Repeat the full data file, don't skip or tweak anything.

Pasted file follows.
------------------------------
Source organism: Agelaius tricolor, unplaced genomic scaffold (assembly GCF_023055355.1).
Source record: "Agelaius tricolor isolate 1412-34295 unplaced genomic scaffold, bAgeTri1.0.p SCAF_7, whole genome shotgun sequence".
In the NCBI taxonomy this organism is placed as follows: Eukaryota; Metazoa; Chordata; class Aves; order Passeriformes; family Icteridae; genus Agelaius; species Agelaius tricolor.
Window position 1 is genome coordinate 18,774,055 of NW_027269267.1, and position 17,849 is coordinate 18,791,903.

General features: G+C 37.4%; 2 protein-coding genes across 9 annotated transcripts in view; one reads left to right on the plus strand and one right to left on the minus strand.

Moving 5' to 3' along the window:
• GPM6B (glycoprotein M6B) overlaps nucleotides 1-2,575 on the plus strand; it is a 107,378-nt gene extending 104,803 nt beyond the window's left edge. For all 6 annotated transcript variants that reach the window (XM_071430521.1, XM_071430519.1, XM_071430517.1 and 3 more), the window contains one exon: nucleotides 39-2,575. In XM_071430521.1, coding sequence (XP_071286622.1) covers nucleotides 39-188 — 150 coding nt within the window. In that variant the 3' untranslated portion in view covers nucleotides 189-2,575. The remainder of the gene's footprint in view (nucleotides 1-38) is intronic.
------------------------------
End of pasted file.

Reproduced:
Source organism: Agelaius tricolor, unplaced genomic scaffold (assembly GCF_023055355.1).
Source record: "Agelaius tricolor isolate 1412-34295 unplaced genomic scaffold, bAgeTri1.0.p SCAF_7, whole genome shotgun sequence".
In the NCBI taxonomy this organism is placed as follows: Eukaryota; Metazoa; Chordata; class Aves; order Passeriformes; family Icteridae; genus Agelaius; species Agelaius tricolor.
Window position 1 is genome coordinate 18,774,055 of NW_027269267.1, and position 17,849 is coordinate 18,791,903.

General features: G+C 37.4%; 2 protein-coding genes across 9 annotated transcripts in view; one reads left to right on the plus strand and one right to left on the minus strand.

Moving 5' to 3' along the window:
• GPM6B (glycoprotein M6B) overlaps nucleotides 1-2,575 on the plus strand; it is a 107,378-nt gene extending 104,803 nt beyond the window's left edge. For all 6 annotated transcript variants that reach the window (XM_071430521.1, XM_071430519.1, XM_071430517.1 and 3 more), the window contains one exon: nucleotides 39-2,575. In XM_071430521.1, coding sequence (XP_071286622.1) covers nucleotides 39-188 — 150 coding nt within the window. In that variant the 3' untranslated portion in view covers nucleotides 189-2,575. The remainder of the gene's footprint in view (nucleotides 1-38) is intronic.